We first evaluated some physiological parameters in response to the exercise training. Chronic exercise reduced the body weight and cumulative food in Middle-Aged obese mice when compared to the Middle-Aged obese sedentary group (Fig. 3B and C). We observed that cumulative food consumption day by day started to reduce significantly from the eleventh day of training (Fig. 3C). The average of food intake during the experiment was also lower in the exercised group (Fig. 3D). The VO2 consumption was increased in the light cycle in exercised group (Fig. 3E). A slight augment on VO2 consumption and CO2 production in the dark period was observed in the exercised Middle-Aged obese mice when compared to the Middle-Aged obese sedentary group, but no statistical differences were detected (Fig. 3E and F). No difference was found in the ambulatory activity between the groups (Fig. 3G). The analysis of ambulatory activity showed differences in just one point at the light cycle (Fig. S2A). Although the exercise increased modestly the VO2 consumption and CO2 production, the Western blot analysis demonstrated a significant augment of UCP1 protein content in BAT (Fig. 3H and I). Consistent with these data, we observed a visual changing in the coloration of brown adipose tissue (Fig. 3J). These results demonstrated that the chronic exercise-induced a negative energy balance, reducing the food consumption and increasing the energy expenditure in Middle-Aged obese mice.

Chronic exercise reduces TGF-β1 levels and suppresses the inflammatory signaling in the hypothalamus of Middle-Aged obese mice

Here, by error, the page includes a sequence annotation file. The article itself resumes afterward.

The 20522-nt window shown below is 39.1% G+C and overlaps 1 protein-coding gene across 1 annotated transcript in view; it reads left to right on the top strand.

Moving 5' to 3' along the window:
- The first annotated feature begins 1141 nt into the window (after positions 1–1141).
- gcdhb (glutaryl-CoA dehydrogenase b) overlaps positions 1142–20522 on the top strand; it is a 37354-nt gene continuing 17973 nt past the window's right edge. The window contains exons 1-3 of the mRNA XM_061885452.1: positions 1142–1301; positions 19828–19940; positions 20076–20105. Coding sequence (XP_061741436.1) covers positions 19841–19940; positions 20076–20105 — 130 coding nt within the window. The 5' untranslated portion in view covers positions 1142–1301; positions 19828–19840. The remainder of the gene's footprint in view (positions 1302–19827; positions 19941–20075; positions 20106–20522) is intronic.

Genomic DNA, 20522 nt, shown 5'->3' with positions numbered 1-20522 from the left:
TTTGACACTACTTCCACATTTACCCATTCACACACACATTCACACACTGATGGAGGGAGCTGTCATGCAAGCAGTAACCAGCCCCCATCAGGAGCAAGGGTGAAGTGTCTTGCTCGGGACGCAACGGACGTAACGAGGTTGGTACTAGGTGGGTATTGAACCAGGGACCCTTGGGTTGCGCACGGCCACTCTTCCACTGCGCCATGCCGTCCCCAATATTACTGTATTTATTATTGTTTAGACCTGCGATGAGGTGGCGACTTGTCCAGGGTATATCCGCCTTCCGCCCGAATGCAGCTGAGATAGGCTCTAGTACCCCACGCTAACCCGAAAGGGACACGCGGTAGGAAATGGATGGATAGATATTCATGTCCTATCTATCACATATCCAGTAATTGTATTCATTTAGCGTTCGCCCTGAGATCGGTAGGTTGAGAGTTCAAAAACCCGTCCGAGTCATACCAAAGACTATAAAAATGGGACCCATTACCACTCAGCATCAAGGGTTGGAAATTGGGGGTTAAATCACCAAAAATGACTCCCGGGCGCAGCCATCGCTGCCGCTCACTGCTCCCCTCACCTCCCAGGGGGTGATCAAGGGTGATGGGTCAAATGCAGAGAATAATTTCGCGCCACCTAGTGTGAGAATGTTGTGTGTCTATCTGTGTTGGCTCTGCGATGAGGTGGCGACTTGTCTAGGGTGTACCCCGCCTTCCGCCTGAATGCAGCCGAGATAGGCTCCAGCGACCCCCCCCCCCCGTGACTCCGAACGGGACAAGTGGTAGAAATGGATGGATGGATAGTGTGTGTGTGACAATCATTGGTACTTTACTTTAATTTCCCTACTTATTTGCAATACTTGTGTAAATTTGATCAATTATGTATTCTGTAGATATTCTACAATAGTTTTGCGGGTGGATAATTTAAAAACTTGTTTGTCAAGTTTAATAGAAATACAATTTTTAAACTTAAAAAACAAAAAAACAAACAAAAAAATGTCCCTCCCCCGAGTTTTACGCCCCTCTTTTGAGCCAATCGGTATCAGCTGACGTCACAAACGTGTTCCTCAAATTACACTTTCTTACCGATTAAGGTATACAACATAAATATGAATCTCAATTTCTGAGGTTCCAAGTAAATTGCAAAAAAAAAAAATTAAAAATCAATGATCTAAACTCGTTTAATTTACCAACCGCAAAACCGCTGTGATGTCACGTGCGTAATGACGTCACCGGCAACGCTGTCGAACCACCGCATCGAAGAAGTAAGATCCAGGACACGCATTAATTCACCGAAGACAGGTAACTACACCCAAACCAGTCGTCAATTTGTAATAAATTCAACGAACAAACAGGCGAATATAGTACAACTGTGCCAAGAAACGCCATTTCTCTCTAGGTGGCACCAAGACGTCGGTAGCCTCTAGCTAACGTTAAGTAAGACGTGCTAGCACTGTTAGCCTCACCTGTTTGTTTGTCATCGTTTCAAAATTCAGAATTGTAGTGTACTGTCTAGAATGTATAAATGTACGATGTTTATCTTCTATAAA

Next, we examined whether chronic exercise could regulate the hypothalamic TGF-β1 pathway. This phenomenon could be important once TGF-β1 induces hypothalamic RNA stress response that activates NFkB signaling and accelerates down-regulation of IkBα and proinflammatory pathways [9]. Thus, beyond the TGF-β1 we also investigated the hypothalamic IκB-α phosphorylation in Middle-Aged obese mice.

The chronic exercise reduced the hypothalamic IκB-α phosphorylation when compared to the Middle-Aged obese sedentary group (Fig. 4A and B). This data was accompanied by a strong reduction of TGF-β1 protein levels in exercised mice (Fig. 4C and D). Finally, we also analyzed the serum and hypothalamic levels of IL-6, but no difference was found in these parameters (p=0.3066 for serum level and p=0.1960 for hypothalamus) (Fig. S2B and C). Collectively, our results suggest that the chronic exercise can help to control hypothalamic TGF-β1/IκB-α axis in Middle-Aged obese mice.

Effects of chronic exercise on hypothalamic TGF-β1 protein levels in Middle-Aged obese mice. Western blotting of IkB-α ser32 phosphorylation (A) and TGF-β1 protein level (C) and Protein level normalization with Tubulin (right) (B and D) (n= 8 per group). All analyses were made after the last day of training. Data are expressed as means ± SEM. *, p

Figure 4. Effects of chronic exercise on hypothalamic TGF-β1 protein levels in Middle-Aged obese mice. Western blotting of IkB-α ser32 phosphorylation (A) and TGF-β1 protein level (C) and Protein level normalization with Tubulin (right) (B and D) (n= 8 per group). All analyses were made after the last day of training. Data are expressed as means ± SEM. *, p<0.05 vs Sedentary group.

Discussion

The obesity in elderly people is correlated with cancer and other age-related diseases [24]. Aging can affect several physiological functions during the life. Some of these metabolic and physiological dysfunctions are intimately associated with inflammatory responses that can reduce lifespan. The hypothalamic inflammation is associated with several metabolic abnormalities, which reduces lifespan [6,22]. Conversely, regular exercise can improve several metabolic parameters, reversing or attenuating chronic diseases [23]. Here, we report that mice that consumed HFD during the aging process had high TGF-β1 protein levels and increased hypothalamic inflammatory responses, which regulated negatively their energy homeostasis. However, chronic exercise reduced the TGF-β1 protein levels and attenuated the inflammatory signaling in the hypothalamus, modulating the body weight and energy expenditure in Middle-Aged obese mice.